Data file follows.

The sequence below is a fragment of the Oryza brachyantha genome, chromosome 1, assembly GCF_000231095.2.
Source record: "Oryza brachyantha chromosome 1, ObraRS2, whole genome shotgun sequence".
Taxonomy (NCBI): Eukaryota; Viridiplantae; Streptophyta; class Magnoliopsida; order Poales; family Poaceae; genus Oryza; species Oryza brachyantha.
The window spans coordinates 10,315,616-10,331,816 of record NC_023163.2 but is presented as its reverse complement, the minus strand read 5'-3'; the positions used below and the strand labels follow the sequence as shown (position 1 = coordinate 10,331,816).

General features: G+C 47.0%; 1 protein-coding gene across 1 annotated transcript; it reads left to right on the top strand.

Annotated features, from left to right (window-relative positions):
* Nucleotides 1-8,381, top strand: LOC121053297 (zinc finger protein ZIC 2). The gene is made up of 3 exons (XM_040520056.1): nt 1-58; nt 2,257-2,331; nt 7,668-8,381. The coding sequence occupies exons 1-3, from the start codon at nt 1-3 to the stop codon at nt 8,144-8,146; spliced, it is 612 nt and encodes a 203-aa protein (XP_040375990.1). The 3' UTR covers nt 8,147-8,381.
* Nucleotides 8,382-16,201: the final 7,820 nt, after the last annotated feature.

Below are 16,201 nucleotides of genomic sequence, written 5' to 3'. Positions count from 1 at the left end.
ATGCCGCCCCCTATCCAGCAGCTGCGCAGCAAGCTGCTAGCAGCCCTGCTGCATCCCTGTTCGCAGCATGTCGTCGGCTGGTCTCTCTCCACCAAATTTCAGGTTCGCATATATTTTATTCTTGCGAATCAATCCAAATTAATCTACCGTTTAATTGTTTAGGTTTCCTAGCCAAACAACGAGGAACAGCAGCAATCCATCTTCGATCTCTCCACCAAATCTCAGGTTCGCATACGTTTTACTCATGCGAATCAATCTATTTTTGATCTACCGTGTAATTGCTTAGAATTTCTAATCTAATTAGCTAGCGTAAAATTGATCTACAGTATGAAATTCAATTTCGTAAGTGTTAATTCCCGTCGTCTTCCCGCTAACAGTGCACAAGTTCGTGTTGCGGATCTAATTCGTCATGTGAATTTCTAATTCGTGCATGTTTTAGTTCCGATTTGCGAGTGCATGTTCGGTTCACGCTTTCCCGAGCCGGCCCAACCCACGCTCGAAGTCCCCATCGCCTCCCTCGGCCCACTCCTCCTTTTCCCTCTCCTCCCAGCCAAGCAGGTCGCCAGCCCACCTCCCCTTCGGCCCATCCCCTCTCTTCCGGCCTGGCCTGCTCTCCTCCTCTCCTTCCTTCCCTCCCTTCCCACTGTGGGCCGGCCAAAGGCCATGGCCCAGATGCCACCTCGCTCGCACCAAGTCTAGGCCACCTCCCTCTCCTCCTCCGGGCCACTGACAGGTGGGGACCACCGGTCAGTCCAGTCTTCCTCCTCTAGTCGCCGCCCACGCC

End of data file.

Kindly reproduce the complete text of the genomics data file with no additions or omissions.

The sequence below is a fragment of the Oryza brachyantha genome, chromosome 1, assembly GCF_000231095.2.
Source record: "Oryza brachyantha chromosome 1, ObraRS2, whole genome shotgun sequence".
Taxonomy (NCBI): Eukaryota; Viridiplantae; Streptophyta; class Magnoliopsida; order Poales; family Poaceae; genus Oryza; species Oryza brachyantha.
The window spans coordinates 10,315,616-10,331,816 of record NC_023163.2 but is presented as its reverse complement, the minus strand read 5'-3'; the positions used below and the strand labels follow the sequence as shown (position 1 = coordinate 10,331,816).

General features: G+C 47.0%; 1 protein-coding gene across 1 annotated transcript; it reads left to right on the top strand.

Annotated features, from left to right (window-relative positions):
* Nucleotides 1-8,381, top strand: LOC121053297 (zinc finger protein ZIC 2). The gene is made up of 3 exons (XM_040520056.1): nt 1-58; nt 2,257-2,331; nt 7,668-8,381. The coding sequence occupies exons 1-3, from the start codon at nt 1-3 to the stop codon at nt 8,144-8,146; spliced, it is 612 nt and encodes a 203-aa protein (XP_040375990.1). The 3' UTR covers nt 8,147-8,381.
* Nucleotides 8,382-16,201: the final 7,820 nt, after the last annotated feature.

Below are 16,201 nucleotides of genomic sequence, written 5' to 3'. Positions count from 1 at the left end.
ATGCCGCCCCCTATCCAGCAGCTGCGCAGCAAGCTGCTAGCAGCCCTGCTGCATCCCTGTTCGCAGCATGTCGTCGGCTGGTCTCTCTCCACCAAATTTCAGGTTCGCATATATTTTATTCTTGCGAATCAATCCAAATTAATCTACCGTTTAATTGTTTAGGTTTCCTAGCCAAACAACGAGGAACAGCAGCAATCCATCTTCGATCTCTCCACCAAATCTCAGGTTCGCATACGTTTTACTCATGCGAATCAATCTATTTTTGATCTACCGTGTAATTGCTTAGAATTTCTAATCTAATTAGCTAGCGTAAAATTGATCTACAGTATGAAATTCAATTTCGTAAGTGTTAATTCCCGTCGTCTTCCCGCTAACAGTGCACAAGTTCGTGTTGCGGATCTAATTCGTCATGTGAATTTCTAATTCGTGCATGTTTTAGTTCCGATTTGCGAGTGCATGTTCGGTTCACGCTTTCCCGAGCCGGCCCAACCCACGCTCGAAGTCCCCATCGCCTCCCTCGGCCCACTCCTCCTTTTCCCTCTCCTCCCAGCCAAGCAGGTCGCCAGCCCACCTCCCCTTCGGCCCATCCCCTCTCTTCCGGCCTGGCCTGCTCTCCTCCTCTCCTTCCTTCCCTCCCTTCCCACTGTGGGCCGGCCAAAGGCCATGGCCCAGATGCCACCTCGCTCGCACCAAGTCTAGGCCACCTCCCTCTCCTCCTCCGGGCCACTGACAGGTGGGGACCACCGGTCAGTCCAGTCTTCCTCCTCTAGTCGCCGCCCACGCC